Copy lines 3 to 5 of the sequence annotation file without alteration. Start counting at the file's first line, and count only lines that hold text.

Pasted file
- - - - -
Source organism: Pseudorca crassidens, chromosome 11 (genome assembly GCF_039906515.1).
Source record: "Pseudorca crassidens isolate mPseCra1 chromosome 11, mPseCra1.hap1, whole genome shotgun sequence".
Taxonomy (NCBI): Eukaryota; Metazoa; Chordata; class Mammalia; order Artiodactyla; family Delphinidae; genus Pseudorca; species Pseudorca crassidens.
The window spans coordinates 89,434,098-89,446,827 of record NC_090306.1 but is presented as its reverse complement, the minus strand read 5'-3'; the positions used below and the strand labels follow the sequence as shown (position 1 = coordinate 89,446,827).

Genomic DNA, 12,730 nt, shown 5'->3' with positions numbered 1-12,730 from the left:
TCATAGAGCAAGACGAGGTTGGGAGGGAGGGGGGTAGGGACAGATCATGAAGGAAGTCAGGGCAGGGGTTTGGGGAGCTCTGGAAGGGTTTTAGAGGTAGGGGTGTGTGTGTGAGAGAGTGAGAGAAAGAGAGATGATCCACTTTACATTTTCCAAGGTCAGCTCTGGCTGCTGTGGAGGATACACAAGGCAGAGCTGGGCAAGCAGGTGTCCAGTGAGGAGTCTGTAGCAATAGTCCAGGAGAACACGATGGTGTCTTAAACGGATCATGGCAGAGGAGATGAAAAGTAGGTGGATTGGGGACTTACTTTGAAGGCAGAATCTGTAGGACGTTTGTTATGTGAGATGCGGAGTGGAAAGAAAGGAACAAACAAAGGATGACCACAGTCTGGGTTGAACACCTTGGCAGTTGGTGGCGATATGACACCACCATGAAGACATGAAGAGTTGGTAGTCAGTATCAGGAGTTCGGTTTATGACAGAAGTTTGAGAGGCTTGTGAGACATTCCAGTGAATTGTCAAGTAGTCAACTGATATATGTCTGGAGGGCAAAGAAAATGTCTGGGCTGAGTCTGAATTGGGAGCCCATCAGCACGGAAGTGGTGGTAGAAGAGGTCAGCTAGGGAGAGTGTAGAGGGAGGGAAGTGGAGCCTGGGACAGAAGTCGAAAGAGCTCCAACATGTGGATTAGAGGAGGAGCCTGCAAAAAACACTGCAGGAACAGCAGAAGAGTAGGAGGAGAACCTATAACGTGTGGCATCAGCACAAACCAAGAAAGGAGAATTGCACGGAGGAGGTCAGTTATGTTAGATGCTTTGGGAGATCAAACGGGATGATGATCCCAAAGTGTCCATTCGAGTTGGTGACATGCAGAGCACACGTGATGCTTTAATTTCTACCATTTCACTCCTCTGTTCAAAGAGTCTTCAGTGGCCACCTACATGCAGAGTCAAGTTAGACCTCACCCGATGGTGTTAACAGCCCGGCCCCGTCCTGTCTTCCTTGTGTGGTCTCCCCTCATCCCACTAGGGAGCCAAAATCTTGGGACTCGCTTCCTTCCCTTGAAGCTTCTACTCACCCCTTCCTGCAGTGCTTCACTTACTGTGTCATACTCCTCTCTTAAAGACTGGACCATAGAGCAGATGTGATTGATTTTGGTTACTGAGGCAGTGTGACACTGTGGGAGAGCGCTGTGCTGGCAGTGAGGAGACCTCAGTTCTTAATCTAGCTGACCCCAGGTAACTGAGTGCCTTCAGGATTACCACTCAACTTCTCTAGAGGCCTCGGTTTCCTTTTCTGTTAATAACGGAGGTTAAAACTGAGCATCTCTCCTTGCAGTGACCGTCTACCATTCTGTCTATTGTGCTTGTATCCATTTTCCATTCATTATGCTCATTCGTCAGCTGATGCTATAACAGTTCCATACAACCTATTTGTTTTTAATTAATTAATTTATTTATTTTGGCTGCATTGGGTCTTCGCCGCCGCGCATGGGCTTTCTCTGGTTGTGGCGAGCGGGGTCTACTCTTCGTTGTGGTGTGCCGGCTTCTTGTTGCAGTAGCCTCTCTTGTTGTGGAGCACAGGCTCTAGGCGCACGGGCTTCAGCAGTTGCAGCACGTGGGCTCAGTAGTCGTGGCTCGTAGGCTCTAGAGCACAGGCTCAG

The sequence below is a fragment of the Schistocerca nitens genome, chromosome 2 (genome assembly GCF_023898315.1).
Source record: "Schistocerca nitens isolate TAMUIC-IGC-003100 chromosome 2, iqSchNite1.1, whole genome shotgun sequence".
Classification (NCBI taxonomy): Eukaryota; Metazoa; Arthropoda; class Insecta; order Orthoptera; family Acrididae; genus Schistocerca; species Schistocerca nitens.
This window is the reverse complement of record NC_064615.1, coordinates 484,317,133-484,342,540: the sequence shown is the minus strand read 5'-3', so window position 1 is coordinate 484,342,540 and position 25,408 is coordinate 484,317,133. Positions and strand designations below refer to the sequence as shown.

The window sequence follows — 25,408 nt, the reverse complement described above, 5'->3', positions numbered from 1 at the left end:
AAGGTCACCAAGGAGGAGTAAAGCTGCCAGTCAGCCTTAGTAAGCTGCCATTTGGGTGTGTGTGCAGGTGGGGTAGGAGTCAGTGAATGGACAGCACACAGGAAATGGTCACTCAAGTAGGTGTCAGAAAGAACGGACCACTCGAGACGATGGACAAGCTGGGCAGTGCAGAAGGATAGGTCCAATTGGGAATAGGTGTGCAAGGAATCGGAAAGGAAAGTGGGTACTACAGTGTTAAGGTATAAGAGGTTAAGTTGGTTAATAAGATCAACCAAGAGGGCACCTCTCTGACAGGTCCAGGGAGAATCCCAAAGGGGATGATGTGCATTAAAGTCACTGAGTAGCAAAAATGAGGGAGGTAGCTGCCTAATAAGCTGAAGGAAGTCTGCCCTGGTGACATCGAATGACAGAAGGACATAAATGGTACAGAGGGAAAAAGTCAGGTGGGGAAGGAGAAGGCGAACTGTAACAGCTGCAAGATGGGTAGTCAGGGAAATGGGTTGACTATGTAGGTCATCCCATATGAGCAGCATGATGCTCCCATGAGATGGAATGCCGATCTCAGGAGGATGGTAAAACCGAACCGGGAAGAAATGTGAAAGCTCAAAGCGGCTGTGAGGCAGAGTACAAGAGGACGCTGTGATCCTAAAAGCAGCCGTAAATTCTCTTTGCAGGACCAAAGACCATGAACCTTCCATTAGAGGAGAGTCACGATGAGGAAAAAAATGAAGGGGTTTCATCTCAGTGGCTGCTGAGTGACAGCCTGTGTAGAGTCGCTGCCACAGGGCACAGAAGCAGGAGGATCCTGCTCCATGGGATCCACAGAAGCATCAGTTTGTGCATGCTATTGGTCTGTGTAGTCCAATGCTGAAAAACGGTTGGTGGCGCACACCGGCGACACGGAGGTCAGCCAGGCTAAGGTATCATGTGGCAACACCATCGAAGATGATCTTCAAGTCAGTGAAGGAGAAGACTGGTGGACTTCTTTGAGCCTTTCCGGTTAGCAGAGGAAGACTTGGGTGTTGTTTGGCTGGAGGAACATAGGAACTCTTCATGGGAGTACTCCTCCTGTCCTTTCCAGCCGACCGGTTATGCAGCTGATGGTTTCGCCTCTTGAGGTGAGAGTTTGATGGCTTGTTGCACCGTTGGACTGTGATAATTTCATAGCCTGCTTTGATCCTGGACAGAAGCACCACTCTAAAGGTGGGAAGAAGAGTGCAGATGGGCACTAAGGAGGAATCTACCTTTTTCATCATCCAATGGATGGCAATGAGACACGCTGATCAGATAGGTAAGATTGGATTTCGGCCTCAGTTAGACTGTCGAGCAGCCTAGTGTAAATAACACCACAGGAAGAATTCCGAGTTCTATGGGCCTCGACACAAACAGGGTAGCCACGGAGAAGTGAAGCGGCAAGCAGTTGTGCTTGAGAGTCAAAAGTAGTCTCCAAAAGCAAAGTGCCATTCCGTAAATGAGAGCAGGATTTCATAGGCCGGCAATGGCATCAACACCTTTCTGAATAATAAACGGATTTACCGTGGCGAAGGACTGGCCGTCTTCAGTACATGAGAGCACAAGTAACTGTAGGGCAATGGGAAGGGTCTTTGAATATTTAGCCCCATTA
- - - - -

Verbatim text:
Taxonomy (NCBI): Eukaryota; Metazoa; Chordata; class Mammalia; order Artiodactyla; family Delphinidae; genus Pseudorca; species Pseudorca crassidens.
The window spans coordinates 89,434,098-89,446,827 of record NC_090306.1 but is presented as its reverse complement, the minus strand read 5'-3'; the positions used below and the strand labels follow the sequence as shown (position 1 = coordinate 89,446,827).

Genomic DNA, 12,730 nt, shown 5'->3' with positions numbered 1-12,730 from the left: